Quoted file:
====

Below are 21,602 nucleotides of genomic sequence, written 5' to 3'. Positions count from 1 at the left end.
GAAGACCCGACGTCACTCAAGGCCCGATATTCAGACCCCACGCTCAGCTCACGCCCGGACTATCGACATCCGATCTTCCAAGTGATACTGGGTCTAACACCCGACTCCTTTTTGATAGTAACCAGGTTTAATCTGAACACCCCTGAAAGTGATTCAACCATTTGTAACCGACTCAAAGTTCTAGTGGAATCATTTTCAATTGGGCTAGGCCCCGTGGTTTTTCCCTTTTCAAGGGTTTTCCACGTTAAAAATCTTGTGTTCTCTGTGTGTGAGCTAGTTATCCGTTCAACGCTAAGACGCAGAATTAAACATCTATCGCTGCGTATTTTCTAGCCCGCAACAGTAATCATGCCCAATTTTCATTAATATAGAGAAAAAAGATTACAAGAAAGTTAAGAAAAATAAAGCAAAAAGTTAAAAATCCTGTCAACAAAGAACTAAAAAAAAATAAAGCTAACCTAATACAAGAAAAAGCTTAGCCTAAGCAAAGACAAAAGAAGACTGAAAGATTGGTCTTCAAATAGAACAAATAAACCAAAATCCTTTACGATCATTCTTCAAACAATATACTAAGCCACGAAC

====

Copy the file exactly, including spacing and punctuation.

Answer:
Below are 21,602 nucleotides of genomic sequence, written 5' to 3'. Positions count from 1 at the left end.
GAAGACCCGACGTCACTCAAGGCCCGATATTCAGACCCCACGCTCAGCTCACGCCCGGACTATCGACATCCGATCTTCCAAGTGATACTGGGTCTAACACCCGACTCCTTTTTGATAGTAACCAGGTTTAATCTGAACACCCCTGAAAGTGATTCAACCATTTGTAACCGACTCAAAGTTCTAGTGGAATCATTTTCAATTGGGCTAGGCCCCGTGGTTTTTCCCTTTTCAAGGGTTTTCCACGTTAAAAATCTTGTGTTCTCTGTGTGTGAGCTAGTTATCCGTTCAACGCTAAGACGCAGAATTAAACATCTATCGCTGCGTATTTTCTAGCCCGCAACAGTAATCATGCCCAATTTTCATTAATATAGAGAAAAAAGATTACAAGAAAGTTAAGAAAAATAAAGCAAAAAGTTAAAAATCCTGTCAACAAAGAACTAAAAAAAAATAAAGCTAACCTAATACAAGAAAAAGCTTAGCCTAAGCAAAGACAAAAGAAGACTGAAAGATTGGTCTTCAAATAGAACAAATAAACCAAAATCCTTTACGATCATTCTTCAAACAATATACTAAGCCACGAAC